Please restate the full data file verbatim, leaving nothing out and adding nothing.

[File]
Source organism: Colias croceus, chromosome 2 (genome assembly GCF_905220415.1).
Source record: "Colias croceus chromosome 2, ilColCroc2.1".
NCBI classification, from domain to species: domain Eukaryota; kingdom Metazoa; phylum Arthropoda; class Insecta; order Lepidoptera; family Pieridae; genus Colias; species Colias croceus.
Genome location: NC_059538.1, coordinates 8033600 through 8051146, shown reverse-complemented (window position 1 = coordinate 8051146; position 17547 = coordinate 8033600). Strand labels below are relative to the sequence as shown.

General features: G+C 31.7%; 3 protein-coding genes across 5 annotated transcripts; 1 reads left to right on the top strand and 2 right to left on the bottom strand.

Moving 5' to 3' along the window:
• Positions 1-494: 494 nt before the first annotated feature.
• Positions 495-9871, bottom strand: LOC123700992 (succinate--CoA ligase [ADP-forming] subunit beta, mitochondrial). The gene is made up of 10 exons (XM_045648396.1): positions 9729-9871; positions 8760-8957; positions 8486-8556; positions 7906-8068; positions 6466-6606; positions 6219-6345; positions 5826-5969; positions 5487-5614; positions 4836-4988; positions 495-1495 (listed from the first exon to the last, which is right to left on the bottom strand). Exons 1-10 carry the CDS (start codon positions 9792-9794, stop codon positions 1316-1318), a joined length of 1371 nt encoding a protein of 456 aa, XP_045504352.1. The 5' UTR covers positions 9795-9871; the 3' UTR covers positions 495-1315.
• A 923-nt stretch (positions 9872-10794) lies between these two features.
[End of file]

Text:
Source organism: Colias croceus, chromosome 2 (genome assembly GCF_905220415.1).
Source record: "Colias croceus chromosome 2, ilColCroc2.1".
NCBI classification, from domain to species: domain Eukaryota; kingdom Metazoa; phylum Arthropoda; class Insecta; order Lepidoptera; family Pieridae; genus Colias; species Colias croceus.
Genome location: NC_059538.1, coordinates 8033600 through 8051146, shown reverse-complemented (window position 1 = coordinate 8051146; position 17547 = coordinate 8033600). Strand labels below are relative to the sequence as shown.

General features: G+C 31.7%; 3 protein-coding genes across 5 annotated transcripts; 1 reads left to right on the top strand and 2 right to left on the bottom strand.

Moving 5' to 3' along the window:
• Positions 1-494: 494 nt before the first annotated feature.
• Positions 495-9871, bottom strand: LOC123700992 (succinate--CoA ligase [ADP-forming] subunit beta, mitochondrial). The gene is made up of 10 exons (XM_045648396.1): positions 9729-9871; positions 8760-8957; positions 8486-8556; positions 7906-8068; positions 6466-6606; positions 6219-6345; positions 5826-5969; positions 5487-5614; positions 4836-4988; positions 495-1495 (listed from the first exon to the last, which is right to left on the bottom strand). Exons 1-10 carry the CDS (start codon positions 9792-9794, stop codon positions 1316-1318), a joined length of 1371 nt encoding a protein of 456 aa, XP_045504352.1. The 5' UTR covers positions 9795-9871; the 3' UTR covers positions 495-1315.
• A 923-nt stretch (positions 9872-10794) lies between these two features.